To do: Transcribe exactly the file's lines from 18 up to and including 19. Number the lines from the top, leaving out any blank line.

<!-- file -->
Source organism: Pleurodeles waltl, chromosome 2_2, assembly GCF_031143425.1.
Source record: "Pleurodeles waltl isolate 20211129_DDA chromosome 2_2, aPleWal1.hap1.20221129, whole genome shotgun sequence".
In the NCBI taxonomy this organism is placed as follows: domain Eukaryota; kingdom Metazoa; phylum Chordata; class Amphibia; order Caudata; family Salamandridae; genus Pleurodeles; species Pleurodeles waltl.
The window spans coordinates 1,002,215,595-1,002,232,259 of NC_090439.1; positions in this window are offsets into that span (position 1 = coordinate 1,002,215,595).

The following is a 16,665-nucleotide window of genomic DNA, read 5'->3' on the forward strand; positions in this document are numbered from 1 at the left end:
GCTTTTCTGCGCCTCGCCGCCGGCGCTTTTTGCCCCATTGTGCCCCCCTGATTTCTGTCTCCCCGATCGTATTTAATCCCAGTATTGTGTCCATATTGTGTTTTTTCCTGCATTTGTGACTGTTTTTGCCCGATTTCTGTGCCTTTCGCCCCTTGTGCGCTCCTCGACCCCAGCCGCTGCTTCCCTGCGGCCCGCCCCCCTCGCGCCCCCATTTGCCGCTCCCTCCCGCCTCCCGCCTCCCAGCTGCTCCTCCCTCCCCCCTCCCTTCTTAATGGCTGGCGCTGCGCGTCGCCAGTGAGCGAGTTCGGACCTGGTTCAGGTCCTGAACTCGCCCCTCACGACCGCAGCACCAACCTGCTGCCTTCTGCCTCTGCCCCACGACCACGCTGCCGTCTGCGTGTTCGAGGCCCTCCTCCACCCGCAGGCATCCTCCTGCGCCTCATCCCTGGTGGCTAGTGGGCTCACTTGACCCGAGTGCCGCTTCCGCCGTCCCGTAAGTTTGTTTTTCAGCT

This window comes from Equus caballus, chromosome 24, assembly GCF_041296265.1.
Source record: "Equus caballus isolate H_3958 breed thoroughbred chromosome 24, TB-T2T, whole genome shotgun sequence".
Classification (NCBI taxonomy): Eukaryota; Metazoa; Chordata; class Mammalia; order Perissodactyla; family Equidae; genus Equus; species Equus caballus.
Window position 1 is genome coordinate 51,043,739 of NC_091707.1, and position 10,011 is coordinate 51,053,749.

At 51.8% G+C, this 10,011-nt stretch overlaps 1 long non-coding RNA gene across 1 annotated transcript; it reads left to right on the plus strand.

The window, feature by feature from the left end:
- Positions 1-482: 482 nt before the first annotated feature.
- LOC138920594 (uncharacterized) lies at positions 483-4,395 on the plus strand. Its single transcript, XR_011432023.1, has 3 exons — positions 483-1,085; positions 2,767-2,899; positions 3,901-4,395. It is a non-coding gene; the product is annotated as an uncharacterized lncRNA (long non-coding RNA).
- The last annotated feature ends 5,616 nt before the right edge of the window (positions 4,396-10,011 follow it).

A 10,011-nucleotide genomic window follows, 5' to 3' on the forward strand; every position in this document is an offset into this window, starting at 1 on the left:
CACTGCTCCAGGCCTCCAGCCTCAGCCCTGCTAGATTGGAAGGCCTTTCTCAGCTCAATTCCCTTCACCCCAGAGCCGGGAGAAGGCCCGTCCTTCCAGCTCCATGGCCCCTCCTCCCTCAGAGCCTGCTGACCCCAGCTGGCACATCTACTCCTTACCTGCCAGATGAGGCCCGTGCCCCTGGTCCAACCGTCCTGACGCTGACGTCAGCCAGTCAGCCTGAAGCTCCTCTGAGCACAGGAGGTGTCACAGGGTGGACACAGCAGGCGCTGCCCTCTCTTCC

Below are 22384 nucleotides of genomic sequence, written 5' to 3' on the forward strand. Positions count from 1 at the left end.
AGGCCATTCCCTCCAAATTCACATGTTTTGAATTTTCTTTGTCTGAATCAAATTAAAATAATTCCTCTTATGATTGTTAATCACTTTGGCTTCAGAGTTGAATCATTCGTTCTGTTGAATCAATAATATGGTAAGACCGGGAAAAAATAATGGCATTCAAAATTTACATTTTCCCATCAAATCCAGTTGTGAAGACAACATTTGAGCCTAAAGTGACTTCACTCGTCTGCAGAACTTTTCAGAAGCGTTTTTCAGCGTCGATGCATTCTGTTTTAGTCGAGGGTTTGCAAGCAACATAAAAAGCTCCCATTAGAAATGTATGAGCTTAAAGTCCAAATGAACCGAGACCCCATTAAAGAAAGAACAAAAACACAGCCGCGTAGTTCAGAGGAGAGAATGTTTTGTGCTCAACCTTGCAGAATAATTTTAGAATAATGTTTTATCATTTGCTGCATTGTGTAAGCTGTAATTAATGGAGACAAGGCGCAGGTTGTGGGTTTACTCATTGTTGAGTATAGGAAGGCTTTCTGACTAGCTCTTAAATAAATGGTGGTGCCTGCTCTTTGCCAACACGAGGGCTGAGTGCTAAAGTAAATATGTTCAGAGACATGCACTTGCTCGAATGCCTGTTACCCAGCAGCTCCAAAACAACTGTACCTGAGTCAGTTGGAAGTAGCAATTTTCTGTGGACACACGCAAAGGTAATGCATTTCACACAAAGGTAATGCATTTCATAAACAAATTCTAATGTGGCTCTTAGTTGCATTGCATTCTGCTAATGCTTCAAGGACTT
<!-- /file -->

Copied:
Below are 22384 nucleotides of genomic sequence, written 5' to 3' on the forward strand. Positions count from 1 at the left end.
AGGCCATTCCCTCCAAATTCACATGTTTTGAATTTTCTTTGTCTGAATCAAATTAAAATAATTCCTCTTATGATTGTTAATCACTTTGGCTTCAGAGTTGAATCATTCGTTCTGTTGAATCAATAATATGGTAAGACCGGGAAAAAATAATGGCATTCAAAATTTACATTTTCCCATCAAATCCAGTTGTGAAGACAACATTTGAGCCTAAAGTGACTTCACTCGTCTGCAGAACTTTTCAGAAGCGTTTTTCAGCGTCGATGCATTCTGTTTTAGTCGAGGGTTTGCAAGCAACATAAAAAGCTCCCATTAGAAATGTATGAGCTTAAAGTCCAAATGAACCGAGACCCCATTAAAGAAAGAACAAAAACACAGCCGCGTAGTTCAGAGGAGAGAATGTTTTGTGCTCAACCTTGCAGAATAATTTTAGAATAATGTTTTATCATTTGCTGCATTGTGTAAGCTGTAATTAATGGAGACAAGGCGCAGGTTGTGGGTTTACTCATTGTTGAGTATAGGAAGGCTTTCTGACTAGCTCTTAAATAAATGGTGGTGCCTGCTCTTTGCCAACACGAGGGCTGAGTGCTAAAGTAAATATGTTCAGAGACATGCACTTGCTCGAATGCCTGTTACCCAGCAGCTCCAAAACAACTGTACCTGAGTCAGTTGGAAGTAGCAATTTTCTGTGGACACACGCAAAGGTAATGCATTTCACACAAAGGTAATGCATTTCATAAACAAATTCTAATGTGGCTCTTAGTTGCATTGCATTCTGCTAATGCTTCAAGGACTT